Does the material include tasks and/or question sequences to guide student interpretation and reasoning about experiences with phenomena, representations, and ideas?
Explanation. While experiences with phenomena are useful, they are not sufficient. Students need time, opportunities, and guidance to make sense of these experiences. If the students are turned loose to investigate on their own, at best a few students will "stumble" on the key ideas for which the phenomena are intended. Students' experiences need to be guided with sequences of questions that lead them to make relevant observations and draw inferences. Similarly, students need time, opportunities, and guidance to make sense of ideas introduced in readings and class discussions.
Responding to this criterion involves examining whether the material includes (in the teacher's guide or student text) specific, carefully chosen and sequenced tasks or questions that are likely to support students' thinking about phenomena and representations. The questions must be carefully structured to lead the students from one insight to another without giving the whole story away by simply asserting the end results.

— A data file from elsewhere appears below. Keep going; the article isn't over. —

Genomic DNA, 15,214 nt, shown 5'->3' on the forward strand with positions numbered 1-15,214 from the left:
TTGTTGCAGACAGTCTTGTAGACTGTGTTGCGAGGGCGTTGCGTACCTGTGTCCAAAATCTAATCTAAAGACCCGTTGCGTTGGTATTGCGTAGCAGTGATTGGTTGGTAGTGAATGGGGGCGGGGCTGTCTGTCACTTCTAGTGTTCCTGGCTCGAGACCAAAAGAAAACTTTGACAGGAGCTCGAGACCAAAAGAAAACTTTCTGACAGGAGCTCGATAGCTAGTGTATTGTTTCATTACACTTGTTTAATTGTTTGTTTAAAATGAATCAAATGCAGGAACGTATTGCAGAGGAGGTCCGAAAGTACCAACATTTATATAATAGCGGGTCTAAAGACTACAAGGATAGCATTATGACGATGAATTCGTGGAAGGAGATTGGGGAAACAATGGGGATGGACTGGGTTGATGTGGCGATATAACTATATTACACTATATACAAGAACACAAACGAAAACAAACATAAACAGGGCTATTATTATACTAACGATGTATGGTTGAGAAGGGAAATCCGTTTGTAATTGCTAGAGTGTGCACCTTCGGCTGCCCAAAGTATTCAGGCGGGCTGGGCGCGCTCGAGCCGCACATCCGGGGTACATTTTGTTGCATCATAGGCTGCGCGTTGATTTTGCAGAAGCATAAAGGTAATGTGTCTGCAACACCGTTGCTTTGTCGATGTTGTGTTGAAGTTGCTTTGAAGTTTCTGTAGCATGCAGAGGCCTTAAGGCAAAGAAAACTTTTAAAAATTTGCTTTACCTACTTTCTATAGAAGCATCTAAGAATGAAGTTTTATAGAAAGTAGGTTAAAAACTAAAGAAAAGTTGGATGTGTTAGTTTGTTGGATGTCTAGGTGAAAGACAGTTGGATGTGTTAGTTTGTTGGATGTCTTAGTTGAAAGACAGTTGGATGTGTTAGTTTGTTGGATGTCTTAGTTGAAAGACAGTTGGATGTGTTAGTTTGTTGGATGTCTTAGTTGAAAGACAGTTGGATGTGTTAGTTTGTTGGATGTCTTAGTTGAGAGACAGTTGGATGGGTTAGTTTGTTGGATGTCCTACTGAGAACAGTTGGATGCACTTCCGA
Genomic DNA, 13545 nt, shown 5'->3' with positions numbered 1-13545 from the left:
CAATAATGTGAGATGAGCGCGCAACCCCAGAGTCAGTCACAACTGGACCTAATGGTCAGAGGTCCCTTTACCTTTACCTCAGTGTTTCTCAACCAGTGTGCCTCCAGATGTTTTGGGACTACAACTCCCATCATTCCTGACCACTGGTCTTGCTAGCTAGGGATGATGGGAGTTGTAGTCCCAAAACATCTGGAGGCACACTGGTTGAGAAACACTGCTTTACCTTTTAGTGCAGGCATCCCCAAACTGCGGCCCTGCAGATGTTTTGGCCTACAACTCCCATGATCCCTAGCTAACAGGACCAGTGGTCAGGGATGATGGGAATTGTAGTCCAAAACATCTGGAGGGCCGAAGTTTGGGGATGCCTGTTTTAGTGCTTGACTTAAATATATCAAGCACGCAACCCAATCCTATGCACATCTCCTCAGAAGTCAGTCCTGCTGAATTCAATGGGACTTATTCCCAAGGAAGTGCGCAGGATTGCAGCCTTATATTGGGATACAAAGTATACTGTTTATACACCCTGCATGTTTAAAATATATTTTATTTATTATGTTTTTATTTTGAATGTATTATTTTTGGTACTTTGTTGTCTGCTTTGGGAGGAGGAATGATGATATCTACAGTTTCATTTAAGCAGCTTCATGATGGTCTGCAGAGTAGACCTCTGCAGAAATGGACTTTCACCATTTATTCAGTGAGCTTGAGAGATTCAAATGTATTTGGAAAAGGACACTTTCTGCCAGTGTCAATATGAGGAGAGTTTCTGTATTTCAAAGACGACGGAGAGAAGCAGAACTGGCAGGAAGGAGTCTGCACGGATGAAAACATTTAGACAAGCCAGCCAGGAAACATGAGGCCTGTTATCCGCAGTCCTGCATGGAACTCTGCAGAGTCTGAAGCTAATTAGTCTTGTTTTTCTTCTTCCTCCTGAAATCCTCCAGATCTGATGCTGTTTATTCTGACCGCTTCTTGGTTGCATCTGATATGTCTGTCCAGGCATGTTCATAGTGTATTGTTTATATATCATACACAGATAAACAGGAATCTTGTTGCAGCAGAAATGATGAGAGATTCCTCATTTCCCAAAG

Good tasks and questions frame important issues, help students relate their experiences with phenomena to the presented scientific ideas, help students make connections between their own ideas and phenomena observed or ideas presented, help teachers anticipate common student misconceptions, and focus on contrasts between student misconceptions and scientific alternatives.
Cases in which students are encouraged to think about their experiences in an unstructured way (e.g., "Students should discuss their ideas about why this happens") serve as evidence for the criterion "Encouraging students to explain their ideas" but not for this criterion.